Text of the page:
Topping out in 1969 at 100 stories even and 1,127 feet, The John Hancock Building is an architectural landmark in Chicago.
The early tracks of the Red Line were laid down in 1900. The Red Line is the major north/south line in the city and is also the most popular carrying 250,000 passengers each day Monday through Friday. Today the Red Line runs 23 miles between 95th Street/Dan Ryan to the south, to the Howard stop, the northernmost station of the line. The Red Line has 33 stations providing Chicagoans and visitors with access to historic Chicago. The line runs 24/7, 365 day per year.
Shot taken January 28,2017. I love it that Chicago keeps Christmas up until early February. Keeps spirits up.
January 20, 2017, the Chicago Loop
In the beginning Holy Name was not a cathedral church. The history of Holy Name Cathedral Parish is as much the story of Catholic immigrants and their new city, Chicago, as it is the story of bishops and seminaries. The Chicago Fire, the Chicago Subway, and most importantly, the dynamic changes within the city’s population and the Church itself, all left their mark on the Holy Name community. From the Holy Name Website
At the Museum of Contemporary Art
Why would I say something so brazen as to proclaim the Hancock the finest building in the city? For many reasons. Here’s two. It took me a while to realize it because I needed some perspective. It hit me while I was on a boat on Lake Michigan. While not by definition, the Hancock is shaped like a pyramid. A wide base and narrowing as the building rises to the top. As the ancient Egyptians showed us, pyramids are an eternal shape, even magical. Second. The Hancock is an architectural wonder. Topping out in 1969, the Hancock Building has influenced every skyscraper since. Fazlur Khan, the architectural engineer is considered something of a genius for this bold building. Bruce Graham was the architect and world beater, Skidmore, Owings & Merrill served as the architectural firm.
Copy from Chicago Architectural Foundation. “In our ‘cities within cities’ we shall turn our streets up into the air, and stack the daytime and nighttime use of our land.” —Bertrand Goldberg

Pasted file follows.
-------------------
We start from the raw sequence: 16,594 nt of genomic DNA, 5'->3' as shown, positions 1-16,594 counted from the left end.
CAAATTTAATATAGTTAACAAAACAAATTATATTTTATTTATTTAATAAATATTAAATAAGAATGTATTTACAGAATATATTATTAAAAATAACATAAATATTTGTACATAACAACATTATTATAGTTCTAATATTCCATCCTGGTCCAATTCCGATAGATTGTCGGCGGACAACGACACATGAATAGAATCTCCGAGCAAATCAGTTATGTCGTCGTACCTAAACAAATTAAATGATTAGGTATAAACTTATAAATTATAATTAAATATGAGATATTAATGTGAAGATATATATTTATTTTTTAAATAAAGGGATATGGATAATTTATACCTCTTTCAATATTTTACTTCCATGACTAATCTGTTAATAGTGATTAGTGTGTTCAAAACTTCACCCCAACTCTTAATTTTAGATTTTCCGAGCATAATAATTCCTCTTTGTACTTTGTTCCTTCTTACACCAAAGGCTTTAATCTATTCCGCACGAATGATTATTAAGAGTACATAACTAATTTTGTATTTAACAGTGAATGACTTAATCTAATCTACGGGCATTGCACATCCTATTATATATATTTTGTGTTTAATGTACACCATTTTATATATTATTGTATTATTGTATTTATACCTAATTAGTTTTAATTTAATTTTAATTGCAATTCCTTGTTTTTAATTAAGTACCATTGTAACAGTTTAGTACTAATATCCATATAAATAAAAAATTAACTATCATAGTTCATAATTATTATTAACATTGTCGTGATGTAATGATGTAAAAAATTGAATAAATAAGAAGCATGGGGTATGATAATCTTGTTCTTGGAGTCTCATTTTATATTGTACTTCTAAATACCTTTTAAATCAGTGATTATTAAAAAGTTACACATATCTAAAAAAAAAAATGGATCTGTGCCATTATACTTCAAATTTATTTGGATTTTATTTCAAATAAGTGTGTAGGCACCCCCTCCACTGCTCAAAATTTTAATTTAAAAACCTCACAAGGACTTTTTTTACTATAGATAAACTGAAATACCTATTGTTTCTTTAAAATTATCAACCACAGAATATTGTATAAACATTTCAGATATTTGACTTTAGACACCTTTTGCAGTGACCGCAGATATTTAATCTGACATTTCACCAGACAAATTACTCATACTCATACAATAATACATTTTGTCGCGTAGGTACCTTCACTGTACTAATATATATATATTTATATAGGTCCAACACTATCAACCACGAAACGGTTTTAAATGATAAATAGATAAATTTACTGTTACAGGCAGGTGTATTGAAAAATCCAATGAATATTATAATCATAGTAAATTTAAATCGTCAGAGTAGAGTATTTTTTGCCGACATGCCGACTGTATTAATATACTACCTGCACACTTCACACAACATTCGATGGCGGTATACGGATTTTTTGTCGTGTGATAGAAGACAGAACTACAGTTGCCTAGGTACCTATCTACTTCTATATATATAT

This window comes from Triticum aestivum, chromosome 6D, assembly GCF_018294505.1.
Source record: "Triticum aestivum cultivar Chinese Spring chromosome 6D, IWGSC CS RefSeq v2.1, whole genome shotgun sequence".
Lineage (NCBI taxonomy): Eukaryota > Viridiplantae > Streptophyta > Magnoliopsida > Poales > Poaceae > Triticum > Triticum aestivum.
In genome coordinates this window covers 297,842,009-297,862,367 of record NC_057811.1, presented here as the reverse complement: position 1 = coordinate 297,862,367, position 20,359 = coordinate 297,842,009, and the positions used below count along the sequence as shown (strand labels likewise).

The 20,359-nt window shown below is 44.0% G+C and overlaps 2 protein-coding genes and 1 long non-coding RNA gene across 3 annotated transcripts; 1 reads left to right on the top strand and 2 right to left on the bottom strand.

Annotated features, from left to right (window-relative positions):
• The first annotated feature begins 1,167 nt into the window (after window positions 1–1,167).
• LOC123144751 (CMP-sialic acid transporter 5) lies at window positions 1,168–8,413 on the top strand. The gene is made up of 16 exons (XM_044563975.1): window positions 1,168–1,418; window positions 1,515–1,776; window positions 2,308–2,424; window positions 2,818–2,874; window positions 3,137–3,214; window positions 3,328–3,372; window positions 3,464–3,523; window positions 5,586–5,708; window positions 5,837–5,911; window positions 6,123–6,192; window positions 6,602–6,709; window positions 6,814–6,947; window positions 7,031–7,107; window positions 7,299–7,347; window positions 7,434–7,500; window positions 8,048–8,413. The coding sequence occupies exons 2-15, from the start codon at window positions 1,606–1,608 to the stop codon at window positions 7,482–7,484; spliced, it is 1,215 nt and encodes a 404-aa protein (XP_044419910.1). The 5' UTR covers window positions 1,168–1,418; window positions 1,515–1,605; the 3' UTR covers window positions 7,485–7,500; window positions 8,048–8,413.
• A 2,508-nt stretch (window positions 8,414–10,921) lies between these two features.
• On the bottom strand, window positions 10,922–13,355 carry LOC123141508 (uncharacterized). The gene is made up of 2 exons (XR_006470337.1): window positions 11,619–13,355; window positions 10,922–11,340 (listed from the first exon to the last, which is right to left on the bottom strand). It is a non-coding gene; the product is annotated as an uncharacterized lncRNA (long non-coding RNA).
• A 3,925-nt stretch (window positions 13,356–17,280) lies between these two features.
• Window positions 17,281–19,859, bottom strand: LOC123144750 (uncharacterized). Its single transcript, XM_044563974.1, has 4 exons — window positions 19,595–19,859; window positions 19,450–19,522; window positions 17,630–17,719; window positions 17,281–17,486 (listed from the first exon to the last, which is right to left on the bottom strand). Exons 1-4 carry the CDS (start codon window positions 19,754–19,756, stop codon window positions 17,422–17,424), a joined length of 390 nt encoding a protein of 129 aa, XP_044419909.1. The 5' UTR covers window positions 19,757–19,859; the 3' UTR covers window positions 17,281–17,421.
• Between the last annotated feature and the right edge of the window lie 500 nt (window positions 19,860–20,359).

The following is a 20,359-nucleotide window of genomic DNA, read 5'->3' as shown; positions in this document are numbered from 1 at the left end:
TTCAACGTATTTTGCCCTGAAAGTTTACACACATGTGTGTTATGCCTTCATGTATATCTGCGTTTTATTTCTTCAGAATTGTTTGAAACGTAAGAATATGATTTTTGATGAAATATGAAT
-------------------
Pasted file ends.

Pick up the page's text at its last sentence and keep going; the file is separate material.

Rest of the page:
Downtown Chicago (sometimes referred to as the Loop) is now one of the fastest growing residential neighborhoods in the Chicagoland area. But downtown living hasn’t always been so trendy. When architect Bertrand Goldberg envisioned Marina City, it was an urban experiment designed to draw middle-class Chicagoans back to the city after more than a decade of suburban migration.
By creating a city within a city, Goldberg hoped the convenience of living and playing close to work would help make Marina City a success. After all, the mixed-use development was so much more than just those two “corncob towers.” When completed in 1967, it included two residential towers, plus an office building, a theater, parking for your car or boat and plenty of retail space. But were Chicagoans ready to move back to the city from the outlying suburbs? If Goldberg’s intention for Marina City was to get residents living close to work, it should be considered a wild success. When the development opened, eight percent of residents worked within the development and 80 percent could walk to work.
Marina City was certainly a vision for a new way of living in the 1960s. And the vision was one Chicagoans embraced then and still do today. There are now many residential mixed-use developments in the Loop. Marina City was a concept and development very much ahead of its time.